The bottom half of the field got consolation matches. As has been noticed in the comments of the last post, the consolation tournament can end up as the most productive use of your tournament fee: most consolation teams played at least as many matches as the champion, UTS! The consolation model is a good way to get more playing time in, but as has also been noted, it is a shame the eliminated quarterfinalists can’t find a way to get more matches.
The Renert School finished as the consolation champion for the second year in a row, beating fellow Albertans from Webber Academy. Both teams matched their best-ever Nationals result. Cobequid EC earned consolation third place over Fredericton HS.
Fort Richmond Collegiate from Manitoba was the only new team in the field. It is always good to see teams earn a nationals experience, and hopefully they can continue to challenge the regular front-runners in the province.
Marianopolis College was the Quebec representative. They did not have as good a result as some other years, but as I have said before, the Quebec system has inherent difficulties in developing consistent clubs. Next year will be an entirely different lineup, and they could have entirely different results.
Auburn Drive HS rounded out the field. While I suspect it is only a minority opinion, I feel the need to address the idea that they didn’t deserve to be there. In short, they did. The Reach national model is based on fair representation across all the provinces, which includes Nova Scotia. Up until the early 2000s, most provinces only sent one representative. With only one representative, it was difficult to tell if the provincial runners-up could have been one of the top teams in the nation as well (eg: Lisgar CI has three national titles despite no provincial titles). The Nationals field began expanding to include more runners-up, including from the maritime provinces. In 2010, the final was two maritime teams. In 2008, both New Brunswick teams made the semifinals. Regions go through ebbs and flows of relative strength, and the second qualification spots do help give representation if any provinces have resurgences. It is true that Nova Scotia competition and participation is at a low point right now, but there is nothing stopping them from being stronger in the future, so the runner-up slot should still remain as a route to Nationals. There is merit to discussing alternative qualification methods, but it should not come with dismissive attitudes to regions of Canada.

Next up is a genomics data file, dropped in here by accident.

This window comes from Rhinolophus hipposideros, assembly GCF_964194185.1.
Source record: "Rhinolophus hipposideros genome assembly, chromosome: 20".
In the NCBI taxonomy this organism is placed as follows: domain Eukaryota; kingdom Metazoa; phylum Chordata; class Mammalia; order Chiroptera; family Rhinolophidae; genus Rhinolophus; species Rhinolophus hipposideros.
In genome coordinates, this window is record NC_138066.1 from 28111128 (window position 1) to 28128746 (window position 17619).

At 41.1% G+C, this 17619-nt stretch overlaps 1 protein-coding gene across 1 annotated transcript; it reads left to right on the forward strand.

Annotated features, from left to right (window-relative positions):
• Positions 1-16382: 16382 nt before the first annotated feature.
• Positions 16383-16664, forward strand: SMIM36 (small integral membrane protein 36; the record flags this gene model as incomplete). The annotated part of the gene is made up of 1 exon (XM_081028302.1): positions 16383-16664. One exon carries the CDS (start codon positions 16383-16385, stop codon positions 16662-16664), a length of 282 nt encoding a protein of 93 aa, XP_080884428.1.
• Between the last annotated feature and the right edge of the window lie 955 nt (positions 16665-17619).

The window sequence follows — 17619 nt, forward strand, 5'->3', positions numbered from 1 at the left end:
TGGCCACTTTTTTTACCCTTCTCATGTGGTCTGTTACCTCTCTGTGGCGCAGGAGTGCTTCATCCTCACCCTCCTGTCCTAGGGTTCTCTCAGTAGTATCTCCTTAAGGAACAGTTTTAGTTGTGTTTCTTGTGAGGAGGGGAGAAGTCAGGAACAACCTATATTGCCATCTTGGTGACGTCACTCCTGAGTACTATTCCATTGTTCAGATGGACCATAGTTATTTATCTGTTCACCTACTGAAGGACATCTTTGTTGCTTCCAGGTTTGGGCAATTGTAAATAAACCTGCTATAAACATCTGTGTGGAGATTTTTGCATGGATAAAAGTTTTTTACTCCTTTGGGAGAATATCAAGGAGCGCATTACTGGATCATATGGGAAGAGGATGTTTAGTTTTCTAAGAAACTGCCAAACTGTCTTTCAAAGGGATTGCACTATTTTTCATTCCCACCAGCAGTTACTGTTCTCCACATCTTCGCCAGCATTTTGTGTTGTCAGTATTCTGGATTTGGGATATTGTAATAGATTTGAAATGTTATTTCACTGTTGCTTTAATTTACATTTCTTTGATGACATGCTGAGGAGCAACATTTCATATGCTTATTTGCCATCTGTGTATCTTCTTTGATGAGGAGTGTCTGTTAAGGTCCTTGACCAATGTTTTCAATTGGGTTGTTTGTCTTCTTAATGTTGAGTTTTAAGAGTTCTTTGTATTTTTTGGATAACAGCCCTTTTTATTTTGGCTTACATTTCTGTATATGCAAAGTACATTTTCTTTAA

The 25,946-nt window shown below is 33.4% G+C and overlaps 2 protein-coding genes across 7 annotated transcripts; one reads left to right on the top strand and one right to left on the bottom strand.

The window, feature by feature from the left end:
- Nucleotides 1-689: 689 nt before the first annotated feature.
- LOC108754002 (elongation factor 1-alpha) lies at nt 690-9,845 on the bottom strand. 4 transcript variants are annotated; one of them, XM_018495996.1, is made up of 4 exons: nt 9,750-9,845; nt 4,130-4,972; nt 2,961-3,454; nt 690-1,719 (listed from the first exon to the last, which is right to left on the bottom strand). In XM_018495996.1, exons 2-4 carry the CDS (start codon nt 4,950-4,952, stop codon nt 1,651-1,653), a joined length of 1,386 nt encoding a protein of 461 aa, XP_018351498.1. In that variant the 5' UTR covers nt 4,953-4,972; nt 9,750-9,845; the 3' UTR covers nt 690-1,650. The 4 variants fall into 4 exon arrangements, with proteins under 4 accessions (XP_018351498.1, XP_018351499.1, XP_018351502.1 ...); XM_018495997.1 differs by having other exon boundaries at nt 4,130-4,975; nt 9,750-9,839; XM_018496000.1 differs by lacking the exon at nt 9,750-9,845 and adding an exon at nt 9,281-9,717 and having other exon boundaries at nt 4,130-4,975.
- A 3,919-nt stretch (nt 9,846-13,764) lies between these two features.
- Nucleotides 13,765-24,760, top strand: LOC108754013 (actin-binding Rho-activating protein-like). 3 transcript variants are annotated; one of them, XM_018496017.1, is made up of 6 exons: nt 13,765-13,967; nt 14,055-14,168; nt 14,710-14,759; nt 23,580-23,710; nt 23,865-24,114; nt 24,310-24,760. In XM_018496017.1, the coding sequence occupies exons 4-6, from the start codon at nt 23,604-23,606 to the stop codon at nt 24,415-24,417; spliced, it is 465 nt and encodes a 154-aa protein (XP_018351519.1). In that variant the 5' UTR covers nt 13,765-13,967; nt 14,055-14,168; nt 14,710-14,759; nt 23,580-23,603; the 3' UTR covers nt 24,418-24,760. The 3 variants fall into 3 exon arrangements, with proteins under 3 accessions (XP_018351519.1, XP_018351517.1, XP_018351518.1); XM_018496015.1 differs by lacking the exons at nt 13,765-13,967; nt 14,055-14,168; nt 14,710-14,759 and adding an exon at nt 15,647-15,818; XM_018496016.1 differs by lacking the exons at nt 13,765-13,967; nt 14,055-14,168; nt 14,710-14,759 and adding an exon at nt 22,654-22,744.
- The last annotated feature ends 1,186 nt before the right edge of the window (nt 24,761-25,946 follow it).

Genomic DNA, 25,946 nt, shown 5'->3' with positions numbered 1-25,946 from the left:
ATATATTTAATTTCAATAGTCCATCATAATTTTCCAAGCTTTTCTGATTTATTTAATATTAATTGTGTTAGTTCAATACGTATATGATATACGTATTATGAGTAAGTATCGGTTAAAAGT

I’d like to finish on a more pleasant note, so I’m glad to hear of all the camaraderie and good spirits the teams had. Ultimately, everyone is there for the enjoyment of the same activity, and it displays true character to takes wins or losses in stride. Good luck to all the teams next year, and once again, congratulations to UTS this year!